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INDIA, PAKISTAN, BANGLADESH 1920s and 1930s: Gandhi’s leadership of civil disobedience movements; khadi and satyagra PowerPoint Presentation
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THE UNITED NATIONSFounded in 1945 to preserve peace through international cooperation and collective security. Has 191 member countries, represented in the General Assembly. The Security Council has 5 permanent members, 10 elected members. The UN headquarters are in New York City.SOME IMPORTANT U.N. ORGANIZATIONS FAO: Food and Agriculture OrganizationILO: International Labor OrganizationUNICEF: United Nations Children’s FundUNDP: United Nations Development ProgramUNEP: United Nations Environment ProgramWHO: World Health Organization

INTERNATIONAL ATOMIC ENERGY AGENCYAlso a UN organization, founded in 1957 in response to fears and expectations of nuclear energy. The Non-Proliferation Treaty was signed in 1968. Headquarters: Geneva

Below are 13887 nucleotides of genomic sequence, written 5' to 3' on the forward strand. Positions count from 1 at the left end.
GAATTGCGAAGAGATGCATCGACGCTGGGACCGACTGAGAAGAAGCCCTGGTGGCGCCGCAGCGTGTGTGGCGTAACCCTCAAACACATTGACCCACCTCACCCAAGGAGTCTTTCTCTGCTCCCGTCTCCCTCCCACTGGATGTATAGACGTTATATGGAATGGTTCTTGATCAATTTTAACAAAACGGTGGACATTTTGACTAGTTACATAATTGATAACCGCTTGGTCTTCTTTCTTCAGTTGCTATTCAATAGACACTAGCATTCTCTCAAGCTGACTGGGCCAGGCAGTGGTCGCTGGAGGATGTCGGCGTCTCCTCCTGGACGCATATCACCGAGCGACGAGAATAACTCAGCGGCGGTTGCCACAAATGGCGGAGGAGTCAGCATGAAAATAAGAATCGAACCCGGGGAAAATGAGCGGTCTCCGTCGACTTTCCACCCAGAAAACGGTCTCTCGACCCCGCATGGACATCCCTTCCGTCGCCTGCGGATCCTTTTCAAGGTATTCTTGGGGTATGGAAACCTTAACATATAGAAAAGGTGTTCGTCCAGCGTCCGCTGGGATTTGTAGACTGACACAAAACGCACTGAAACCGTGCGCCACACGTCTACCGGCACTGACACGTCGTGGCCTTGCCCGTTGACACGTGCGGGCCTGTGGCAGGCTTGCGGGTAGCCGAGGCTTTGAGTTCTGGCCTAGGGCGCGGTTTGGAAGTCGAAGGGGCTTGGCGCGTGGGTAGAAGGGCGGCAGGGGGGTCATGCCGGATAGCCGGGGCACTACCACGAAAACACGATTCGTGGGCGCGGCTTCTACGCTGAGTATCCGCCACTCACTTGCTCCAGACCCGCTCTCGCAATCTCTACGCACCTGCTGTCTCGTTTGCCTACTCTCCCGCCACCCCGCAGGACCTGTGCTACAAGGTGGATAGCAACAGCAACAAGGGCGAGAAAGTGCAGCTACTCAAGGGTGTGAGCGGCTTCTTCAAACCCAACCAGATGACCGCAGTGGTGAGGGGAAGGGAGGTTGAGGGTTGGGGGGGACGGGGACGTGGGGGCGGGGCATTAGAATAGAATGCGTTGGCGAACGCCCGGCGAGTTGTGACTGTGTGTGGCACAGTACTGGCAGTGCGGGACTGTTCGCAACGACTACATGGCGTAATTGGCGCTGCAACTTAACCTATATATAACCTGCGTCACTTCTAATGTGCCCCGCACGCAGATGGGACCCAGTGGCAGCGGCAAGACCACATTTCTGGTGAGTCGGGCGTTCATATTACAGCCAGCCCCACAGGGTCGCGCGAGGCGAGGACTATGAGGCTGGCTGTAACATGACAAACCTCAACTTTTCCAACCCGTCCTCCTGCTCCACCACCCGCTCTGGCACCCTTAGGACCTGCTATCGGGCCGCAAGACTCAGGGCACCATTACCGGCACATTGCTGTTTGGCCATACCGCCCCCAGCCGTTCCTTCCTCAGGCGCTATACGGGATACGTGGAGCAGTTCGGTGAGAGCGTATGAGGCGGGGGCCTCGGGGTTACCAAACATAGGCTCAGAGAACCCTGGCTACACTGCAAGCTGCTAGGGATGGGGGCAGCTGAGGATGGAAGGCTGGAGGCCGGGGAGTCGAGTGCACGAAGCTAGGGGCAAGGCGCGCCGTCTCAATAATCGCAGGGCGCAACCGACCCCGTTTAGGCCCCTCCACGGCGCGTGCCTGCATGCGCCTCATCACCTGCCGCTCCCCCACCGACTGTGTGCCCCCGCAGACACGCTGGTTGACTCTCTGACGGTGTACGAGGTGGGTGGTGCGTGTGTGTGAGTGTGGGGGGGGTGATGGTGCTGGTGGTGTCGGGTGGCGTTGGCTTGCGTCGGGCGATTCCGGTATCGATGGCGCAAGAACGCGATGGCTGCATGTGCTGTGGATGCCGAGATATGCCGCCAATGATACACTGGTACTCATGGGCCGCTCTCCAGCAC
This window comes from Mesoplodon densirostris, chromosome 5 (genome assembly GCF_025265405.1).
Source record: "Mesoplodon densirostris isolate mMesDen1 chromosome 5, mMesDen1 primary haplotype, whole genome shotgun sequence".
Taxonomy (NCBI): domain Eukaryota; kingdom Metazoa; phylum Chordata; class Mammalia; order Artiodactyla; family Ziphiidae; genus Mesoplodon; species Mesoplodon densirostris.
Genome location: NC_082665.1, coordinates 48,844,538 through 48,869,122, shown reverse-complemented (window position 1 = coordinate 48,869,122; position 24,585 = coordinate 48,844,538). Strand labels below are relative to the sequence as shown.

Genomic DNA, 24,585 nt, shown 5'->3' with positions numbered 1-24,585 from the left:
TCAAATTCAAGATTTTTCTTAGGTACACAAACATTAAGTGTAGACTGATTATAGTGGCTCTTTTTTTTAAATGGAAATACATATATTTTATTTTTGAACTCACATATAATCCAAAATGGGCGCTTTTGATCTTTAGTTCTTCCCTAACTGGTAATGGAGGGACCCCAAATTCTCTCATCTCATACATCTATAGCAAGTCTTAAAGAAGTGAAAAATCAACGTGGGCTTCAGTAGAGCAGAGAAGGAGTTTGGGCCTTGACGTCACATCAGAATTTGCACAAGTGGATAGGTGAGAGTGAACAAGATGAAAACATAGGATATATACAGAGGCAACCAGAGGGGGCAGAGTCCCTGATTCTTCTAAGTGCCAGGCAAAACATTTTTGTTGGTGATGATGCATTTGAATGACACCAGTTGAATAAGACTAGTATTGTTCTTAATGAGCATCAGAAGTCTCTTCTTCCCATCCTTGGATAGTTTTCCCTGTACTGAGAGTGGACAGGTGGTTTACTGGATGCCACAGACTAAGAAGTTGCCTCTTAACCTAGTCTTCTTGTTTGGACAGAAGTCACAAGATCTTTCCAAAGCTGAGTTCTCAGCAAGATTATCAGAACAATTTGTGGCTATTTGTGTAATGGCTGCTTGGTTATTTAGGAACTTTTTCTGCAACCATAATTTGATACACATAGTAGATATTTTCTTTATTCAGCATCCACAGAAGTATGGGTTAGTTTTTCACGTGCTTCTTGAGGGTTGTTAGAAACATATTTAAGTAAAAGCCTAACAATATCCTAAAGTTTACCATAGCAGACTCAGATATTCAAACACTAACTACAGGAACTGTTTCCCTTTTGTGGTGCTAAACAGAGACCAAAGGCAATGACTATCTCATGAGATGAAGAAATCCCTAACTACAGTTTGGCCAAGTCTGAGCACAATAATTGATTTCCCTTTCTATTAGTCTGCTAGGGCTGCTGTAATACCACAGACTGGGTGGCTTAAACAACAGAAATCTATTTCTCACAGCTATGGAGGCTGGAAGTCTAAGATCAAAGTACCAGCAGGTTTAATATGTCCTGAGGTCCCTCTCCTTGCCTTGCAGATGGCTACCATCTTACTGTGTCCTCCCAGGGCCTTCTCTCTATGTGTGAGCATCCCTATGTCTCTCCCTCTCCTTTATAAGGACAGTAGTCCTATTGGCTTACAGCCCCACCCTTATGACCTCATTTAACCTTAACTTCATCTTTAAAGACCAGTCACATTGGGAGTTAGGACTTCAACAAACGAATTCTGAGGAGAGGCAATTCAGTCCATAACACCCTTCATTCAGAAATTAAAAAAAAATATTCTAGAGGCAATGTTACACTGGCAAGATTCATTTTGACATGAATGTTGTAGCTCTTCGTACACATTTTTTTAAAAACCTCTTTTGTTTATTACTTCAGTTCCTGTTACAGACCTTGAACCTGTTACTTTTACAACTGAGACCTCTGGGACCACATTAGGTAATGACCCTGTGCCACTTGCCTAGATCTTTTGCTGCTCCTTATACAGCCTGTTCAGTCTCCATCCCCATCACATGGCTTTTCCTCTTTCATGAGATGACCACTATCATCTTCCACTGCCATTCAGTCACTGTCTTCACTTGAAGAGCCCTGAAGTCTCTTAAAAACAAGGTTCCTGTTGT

WORLD BANK & IMFFounded at Bretton Woods, NH, in 1944, to prevent another Depression, promote international trade and facilitate economic stability through loans and technical cooperation. Each has 184 member countries. Headquarters: Washington, DC.

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INDIA, PAKISTAN, BANGLADESH

1920s and 1930s: Gandhi’s leadership of civil disobedience movements; khadi and satyagraha.

1942: Quit India movement. Britain offers dominion status.

1947: India and Pakistan established.

Partition: Hyderabad, Kashmir problems.

1948: Assassination of Gandhi

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1948 Election: HNP’s Apartheid platform

Only total separation of races would prevent a move toward equality, and eventual control of white society by black people (who were 80% of the population).

Africans should be treated as temporary dwellers in the cities and should be forced periodically to return to the countryside to work for farmers (primarily Afrikaners).

Africans should develop political bodies in the African reserves, and should have no form of parliamentary representation in South Africa.

Ban on mixed marriages, black trade unions

HNP became the government and, renamed the National Party (NP), ruled South Africa until 1994.

excerpt from haile selassie s speech to the un new york city october 4 1963